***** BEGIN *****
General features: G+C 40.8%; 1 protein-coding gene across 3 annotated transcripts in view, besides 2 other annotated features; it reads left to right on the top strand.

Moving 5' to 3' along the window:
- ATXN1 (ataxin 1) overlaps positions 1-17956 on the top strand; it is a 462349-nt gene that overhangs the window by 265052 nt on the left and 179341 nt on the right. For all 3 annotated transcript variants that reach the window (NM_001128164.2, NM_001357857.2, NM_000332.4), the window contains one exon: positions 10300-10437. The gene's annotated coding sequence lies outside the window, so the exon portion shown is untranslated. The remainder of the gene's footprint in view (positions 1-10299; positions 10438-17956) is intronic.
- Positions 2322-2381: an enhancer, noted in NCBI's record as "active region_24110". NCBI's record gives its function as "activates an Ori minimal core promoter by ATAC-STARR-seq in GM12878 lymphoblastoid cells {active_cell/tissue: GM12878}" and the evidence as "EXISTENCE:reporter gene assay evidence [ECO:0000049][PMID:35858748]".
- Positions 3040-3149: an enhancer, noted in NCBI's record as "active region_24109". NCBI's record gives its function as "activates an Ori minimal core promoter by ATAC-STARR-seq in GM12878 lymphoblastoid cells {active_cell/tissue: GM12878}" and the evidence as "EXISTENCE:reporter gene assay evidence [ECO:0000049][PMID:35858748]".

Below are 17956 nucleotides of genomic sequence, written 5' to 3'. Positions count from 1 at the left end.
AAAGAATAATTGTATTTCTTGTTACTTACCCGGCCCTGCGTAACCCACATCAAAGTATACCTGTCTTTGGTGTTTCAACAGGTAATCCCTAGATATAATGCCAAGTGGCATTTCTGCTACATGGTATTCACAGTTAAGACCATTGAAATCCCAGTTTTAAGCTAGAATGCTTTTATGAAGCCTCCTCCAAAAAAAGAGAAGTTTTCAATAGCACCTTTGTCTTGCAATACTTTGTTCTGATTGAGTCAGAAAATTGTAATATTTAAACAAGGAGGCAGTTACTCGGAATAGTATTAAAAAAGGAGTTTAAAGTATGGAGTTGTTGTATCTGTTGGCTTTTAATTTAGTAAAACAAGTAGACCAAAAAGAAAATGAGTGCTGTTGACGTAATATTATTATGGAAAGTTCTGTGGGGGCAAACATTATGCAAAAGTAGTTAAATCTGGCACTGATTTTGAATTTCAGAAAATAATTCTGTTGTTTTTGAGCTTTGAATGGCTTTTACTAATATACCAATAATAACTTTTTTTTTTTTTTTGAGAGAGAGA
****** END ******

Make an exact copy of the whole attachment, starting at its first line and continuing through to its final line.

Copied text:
General features: G+C 40.8%; 1 protein-coding gene across 3 annotated transcripts in view, besides 2 other annotated features; it reads left to right on the top strand.

Moving 5' to 3' along the window:
- ATXN1 (ataxin 1) overlaps positions 1-17956 on the top strand; it is a 462349-nt gene that overhangs the window by 265052 nt on the left and 179341 nt on the right. For all 3 annotated transcript variants that reach the window (NM_001128164.2, NM_001357857.2, NM_000332.4), the window contains one exon: positions 10300-10437. The gene's annotated coding sequence lies outside the window, so the exon portion shown is untranslated. The remainder of the gene's footprint in view (positions 1-10299; positions 10438-17956) is intronic.
- Positions 2322-2381: an enhancer, noted in NCBI's record as "active region_24110". NCBI's record gives its function as "activates an Ori minimal core promoter by ATAC-STARR-seq in GM12878 lymphoblastoid cells {active_cell/tissue: GM12878}" and the evidence as "EXISTENCE:reporter gene assay evidence [ECO:0000049][PMID:35858748]".
- Positions 3040-3149: an enhancer, noted in NCBI's record as "active region_24109". NCBI's record gives its function as "activates an Ori minimal core promoter by ATAC-STARR-seq in GM12878 lymphoblastoid cells {active_cell/tissue: GM12878}" and the evidence as "EXISTENCE:reporter gene assay evidence [ECO:0000049][PMID:35858748]".

Below are 17956 nucleotides of genomic sequence, written 5' to 3'. Positions count from 1 at the left end.
AAAGAATAATTGTATTTCTTGTTACTTACCCGGCCCTGCGTAACCCACATCAAAGTATACCTGTCTTTGGTGTTTCAACAGGTAATCCCTAGATATAATGCCAAGTGGCATTTCTGCTACATGGTATTCACAGTTAAGACCATTGAAATCCCAGTTTTAAGCTAGAATGCTTTTATGAAGCCTCCTCCAAAAAAAGAGAAGTTTTCAATAGCACCTTTGTCTTGCAATACTTTGTTCTGATTGAGTCAGAAAATTGTAATATTTAAACAAGGAGGCAGTTACTCGGAATAGTATTAAAAAAGGAGTTTAAAGTATGGAGTTGTTGTATCTGTTGGCTTTTAATTTAGTAAAACAAGTAGACCAAAAAGAAAATGAGTGCTGTTGACGTAATATTATTATGGAAAGTTCTGTGGGGGCAAACATTATGCAAAAGTAGTTAAATCTGGCACTGATTTTGAATTTCAGAAAATAATTCTGTTGTTTTTGAGCTTTGAATGGCTTTTACTAATATACCAATAATAACTTTTTTTTTTTTTTTGAGAGAGAGA